George’s Marvellous Medicine, by Roald Dahl

February 2, 2012 at 01:49 (Book Reviews, Children's Books, Comedy, Fairy Tales, Fiction, Mediocre Books) (, , )


One of Roald Dahl’s shortest children’s books, this can hardly be described as a complex story. Like many of his classics, the accusation could be very fairly made that he planned poorly, and relied on his peerless descriptive prowess to see him through; that he made things up as he went along, and truncated storylines when he ran out of ideas.

This book is split into three parts: the description of a dreadful life that Dahl did so well as to become a staple in subsequent children’s literature, a fabulous exploration of the medicine’s manifold and imaginitive ingredients, and then finally (and most confusingly) a series of descriptions about the medicine’s effects.

The first two parts are performed (if not masterfully) then to satisfaction. George’s life is not so magnificently written as Charlie Bucket’s or James Trotter’s, but it is classic Dahl. The creation of the potion is not so pregnant with excitement and magic as Danny and his father scraping together the ingredients for downing a flock of pheasants, but there is the same lyrical madness as some of Dahl’s poetry, and it makes for fun reading. Even the ending, the final part of the book, is not all bad. It is simply not Dahl’s best work. He seems unable or unwilling to finish a thought, and consequences (when they do happen) happen all in a rush and a tumble, and are a little anticlimactic in nature.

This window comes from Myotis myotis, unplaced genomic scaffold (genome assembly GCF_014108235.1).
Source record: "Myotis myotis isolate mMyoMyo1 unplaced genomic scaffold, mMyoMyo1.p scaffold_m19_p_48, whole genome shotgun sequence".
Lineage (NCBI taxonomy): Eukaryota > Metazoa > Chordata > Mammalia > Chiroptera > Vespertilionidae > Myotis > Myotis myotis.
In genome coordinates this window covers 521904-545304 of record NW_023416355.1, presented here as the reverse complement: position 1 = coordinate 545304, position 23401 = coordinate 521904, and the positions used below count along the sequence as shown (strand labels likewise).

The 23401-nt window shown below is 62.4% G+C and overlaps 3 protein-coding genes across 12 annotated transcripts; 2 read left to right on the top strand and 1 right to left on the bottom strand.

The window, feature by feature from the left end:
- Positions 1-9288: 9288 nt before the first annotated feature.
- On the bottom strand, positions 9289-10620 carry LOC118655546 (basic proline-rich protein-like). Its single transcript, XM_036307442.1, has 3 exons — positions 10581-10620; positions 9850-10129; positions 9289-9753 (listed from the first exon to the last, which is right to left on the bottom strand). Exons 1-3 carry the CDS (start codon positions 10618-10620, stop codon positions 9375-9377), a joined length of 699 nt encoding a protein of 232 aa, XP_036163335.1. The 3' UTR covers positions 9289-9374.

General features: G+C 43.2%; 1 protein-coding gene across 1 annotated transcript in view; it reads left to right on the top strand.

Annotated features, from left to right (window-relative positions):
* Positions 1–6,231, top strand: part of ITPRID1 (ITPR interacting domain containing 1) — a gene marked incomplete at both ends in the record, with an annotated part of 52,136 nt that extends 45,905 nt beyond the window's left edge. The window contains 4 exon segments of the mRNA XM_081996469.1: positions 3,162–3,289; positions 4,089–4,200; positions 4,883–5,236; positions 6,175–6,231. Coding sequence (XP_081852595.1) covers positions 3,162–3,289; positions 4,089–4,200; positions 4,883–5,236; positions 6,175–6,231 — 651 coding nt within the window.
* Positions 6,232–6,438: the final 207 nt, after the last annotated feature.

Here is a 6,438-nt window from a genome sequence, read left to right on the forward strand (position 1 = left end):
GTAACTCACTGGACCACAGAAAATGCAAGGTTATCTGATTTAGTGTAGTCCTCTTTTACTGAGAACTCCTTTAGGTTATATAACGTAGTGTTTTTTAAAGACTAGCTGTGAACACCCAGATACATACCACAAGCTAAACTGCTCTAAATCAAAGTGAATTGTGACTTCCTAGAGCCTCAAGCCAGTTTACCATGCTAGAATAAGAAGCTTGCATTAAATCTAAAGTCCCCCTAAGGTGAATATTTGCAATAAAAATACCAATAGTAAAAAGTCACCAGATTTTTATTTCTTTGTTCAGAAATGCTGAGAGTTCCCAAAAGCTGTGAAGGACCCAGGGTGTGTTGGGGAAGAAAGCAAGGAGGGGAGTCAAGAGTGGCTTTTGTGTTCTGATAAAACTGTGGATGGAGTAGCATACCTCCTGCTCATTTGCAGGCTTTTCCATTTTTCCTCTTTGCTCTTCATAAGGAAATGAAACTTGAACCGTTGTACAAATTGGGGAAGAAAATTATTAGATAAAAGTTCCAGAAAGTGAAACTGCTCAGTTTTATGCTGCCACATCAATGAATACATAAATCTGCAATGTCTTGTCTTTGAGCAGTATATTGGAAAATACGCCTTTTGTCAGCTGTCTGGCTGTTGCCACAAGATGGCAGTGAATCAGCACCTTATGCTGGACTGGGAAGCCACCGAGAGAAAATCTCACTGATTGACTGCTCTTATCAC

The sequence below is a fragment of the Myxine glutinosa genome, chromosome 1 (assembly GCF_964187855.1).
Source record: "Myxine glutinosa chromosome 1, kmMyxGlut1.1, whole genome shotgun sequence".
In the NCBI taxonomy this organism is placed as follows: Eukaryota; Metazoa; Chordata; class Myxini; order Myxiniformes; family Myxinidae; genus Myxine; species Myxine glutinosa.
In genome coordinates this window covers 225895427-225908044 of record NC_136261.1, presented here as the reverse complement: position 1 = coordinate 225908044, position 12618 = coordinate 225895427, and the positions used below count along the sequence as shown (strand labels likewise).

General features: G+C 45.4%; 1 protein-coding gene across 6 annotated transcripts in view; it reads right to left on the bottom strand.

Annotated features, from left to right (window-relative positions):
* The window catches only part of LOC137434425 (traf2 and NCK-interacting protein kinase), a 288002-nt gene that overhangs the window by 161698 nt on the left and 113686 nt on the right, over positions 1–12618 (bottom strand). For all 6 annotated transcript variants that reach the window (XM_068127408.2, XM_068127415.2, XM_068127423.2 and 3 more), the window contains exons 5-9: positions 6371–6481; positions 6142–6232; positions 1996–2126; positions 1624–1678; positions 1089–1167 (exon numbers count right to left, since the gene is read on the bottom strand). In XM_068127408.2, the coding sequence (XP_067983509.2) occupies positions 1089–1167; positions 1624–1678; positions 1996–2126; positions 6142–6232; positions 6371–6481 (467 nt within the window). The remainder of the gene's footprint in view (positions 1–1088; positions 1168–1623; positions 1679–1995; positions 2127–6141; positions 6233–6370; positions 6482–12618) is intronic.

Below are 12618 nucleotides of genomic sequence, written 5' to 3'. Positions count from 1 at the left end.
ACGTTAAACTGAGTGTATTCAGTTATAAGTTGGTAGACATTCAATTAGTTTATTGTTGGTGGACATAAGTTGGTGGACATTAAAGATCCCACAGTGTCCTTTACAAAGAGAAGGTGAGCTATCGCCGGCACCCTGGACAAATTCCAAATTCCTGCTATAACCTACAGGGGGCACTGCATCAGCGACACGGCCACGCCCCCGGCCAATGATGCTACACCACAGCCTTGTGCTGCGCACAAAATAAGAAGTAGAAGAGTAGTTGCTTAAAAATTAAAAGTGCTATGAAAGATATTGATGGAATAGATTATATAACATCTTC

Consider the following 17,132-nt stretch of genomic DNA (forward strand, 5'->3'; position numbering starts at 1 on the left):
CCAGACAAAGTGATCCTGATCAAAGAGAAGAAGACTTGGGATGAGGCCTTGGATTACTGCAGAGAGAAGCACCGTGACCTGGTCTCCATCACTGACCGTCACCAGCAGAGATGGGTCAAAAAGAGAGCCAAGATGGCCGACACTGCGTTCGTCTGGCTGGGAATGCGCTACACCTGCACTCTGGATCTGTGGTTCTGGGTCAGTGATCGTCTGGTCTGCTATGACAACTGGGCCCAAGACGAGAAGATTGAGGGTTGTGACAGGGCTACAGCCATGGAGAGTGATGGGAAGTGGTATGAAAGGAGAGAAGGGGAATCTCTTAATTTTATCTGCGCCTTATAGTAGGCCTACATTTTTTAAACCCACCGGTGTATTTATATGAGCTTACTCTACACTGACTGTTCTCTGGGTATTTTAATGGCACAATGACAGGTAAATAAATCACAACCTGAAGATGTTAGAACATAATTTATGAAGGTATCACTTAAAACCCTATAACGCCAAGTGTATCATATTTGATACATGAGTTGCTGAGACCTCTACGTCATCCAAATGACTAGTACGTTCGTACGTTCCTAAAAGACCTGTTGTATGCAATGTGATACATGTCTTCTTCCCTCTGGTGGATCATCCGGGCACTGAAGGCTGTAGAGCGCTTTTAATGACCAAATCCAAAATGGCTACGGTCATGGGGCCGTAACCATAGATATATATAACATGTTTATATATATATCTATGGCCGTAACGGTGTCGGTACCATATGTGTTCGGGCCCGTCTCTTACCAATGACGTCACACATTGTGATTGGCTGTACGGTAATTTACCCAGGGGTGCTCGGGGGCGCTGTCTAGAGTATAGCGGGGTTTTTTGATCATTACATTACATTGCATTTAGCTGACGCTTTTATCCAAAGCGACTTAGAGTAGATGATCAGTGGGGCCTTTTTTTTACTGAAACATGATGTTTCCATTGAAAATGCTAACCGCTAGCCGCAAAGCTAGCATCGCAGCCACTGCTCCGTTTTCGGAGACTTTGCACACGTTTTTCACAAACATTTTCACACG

“The old hag opened her small wrinkled mouth, showing disgusting pale brown teeth.”

-George’s Marvellous Medicine

Attention must also be given to Roald Dahl’s description of George’s grandmother. Never one to censor his bile, it would be foolish to expect this writer who made his name writing violent and graphic stories to shirk his duty here. But the descriptions of the old hag are a little sharper and a little more bitter than in some of the other books. There is a little less fantasy and a slightly more disturbing result, and combined with the much weaker story, these problems aggregate to leave us with a wry and entertaining but ultimately unpalatable story.

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